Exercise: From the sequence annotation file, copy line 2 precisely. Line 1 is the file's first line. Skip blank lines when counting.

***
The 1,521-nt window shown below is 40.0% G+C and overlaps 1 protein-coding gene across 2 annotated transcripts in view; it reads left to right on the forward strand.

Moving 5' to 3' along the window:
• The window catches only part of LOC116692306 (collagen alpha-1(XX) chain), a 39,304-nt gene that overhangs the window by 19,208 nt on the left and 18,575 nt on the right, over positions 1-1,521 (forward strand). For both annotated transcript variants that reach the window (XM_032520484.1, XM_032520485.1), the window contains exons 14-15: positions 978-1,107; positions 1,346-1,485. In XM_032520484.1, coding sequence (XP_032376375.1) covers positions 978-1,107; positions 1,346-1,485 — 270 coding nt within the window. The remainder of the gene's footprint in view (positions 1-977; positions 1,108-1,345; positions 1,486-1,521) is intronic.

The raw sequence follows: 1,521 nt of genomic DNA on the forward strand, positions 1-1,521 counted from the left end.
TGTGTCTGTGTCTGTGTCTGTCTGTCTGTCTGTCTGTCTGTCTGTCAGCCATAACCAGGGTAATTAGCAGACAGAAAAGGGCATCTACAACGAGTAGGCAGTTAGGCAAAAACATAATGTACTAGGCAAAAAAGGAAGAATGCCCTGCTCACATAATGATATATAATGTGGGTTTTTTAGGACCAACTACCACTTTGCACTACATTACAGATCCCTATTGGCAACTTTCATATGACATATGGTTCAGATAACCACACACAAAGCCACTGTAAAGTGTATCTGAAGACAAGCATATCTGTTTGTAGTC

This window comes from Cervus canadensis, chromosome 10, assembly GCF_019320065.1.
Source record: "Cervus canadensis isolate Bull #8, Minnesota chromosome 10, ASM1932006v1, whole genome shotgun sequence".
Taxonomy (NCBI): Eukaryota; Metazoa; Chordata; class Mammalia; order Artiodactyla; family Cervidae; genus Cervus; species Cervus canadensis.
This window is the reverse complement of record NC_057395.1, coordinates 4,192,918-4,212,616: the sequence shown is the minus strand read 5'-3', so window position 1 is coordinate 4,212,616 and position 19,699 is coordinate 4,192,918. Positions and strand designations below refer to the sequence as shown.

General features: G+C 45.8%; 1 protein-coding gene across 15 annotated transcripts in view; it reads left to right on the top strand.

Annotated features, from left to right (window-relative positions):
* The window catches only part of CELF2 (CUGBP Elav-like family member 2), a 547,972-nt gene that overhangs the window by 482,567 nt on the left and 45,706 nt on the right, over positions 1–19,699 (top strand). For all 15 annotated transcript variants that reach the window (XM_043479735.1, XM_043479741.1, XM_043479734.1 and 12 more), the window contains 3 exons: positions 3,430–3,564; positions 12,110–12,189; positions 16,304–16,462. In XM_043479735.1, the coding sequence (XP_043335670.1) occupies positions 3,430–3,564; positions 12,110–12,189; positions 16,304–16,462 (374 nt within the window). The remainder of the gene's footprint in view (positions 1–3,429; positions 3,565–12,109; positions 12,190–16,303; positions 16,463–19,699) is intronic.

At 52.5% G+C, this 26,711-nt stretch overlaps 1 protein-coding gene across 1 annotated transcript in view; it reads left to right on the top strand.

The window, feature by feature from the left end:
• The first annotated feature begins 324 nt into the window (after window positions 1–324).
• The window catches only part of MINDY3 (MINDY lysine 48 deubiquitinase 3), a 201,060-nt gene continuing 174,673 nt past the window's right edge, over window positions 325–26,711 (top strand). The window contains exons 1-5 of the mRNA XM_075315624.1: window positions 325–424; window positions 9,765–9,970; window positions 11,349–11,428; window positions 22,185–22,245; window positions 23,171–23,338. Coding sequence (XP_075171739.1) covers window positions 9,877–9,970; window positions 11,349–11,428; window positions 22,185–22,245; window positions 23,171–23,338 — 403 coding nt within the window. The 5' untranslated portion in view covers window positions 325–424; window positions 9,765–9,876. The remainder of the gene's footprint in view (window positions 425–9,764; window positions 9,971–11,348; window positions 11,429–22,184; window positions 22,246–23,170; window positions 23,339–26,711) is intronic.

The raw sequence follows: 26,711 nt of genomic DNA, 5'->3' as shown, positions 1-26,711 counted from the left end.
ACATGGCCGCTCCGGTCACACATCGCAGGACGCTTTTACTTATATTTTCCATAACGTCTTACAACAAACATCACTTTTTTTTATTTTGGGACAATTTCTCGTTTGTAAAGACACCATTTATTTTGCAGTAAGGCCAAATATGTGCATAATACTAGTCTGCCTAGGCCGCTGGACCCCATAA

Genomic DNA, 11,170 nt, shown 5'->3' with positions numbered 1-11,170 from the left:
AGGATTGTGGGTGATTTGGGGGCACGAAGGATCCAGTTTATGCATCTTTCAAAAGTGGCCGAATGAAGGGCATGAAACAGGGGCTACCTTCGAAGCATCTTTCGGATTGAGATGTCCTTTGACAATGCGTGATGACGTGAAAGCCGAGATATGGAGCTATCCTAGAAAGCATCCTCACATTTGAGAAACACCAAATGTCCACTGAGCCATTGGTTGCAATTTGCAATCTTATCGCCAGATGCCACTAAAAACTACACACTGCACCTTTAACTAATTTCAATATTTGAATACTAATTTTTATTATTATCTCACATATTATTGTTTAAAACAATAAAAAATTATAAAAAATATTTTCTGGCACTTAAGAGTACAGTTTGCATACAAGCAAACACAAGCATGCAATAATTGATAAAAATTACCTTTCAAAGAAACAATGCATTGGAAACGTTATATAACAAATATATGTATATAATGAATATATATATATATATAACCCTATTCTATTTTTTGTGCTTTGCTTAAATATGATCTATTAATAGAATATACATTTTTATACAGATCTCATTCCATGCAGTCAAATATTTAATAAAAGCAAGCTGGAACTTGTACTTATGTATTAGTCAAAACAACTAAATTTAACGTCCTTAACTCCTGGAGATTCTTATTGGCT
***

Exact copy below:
Moving 5' to 3' along the window: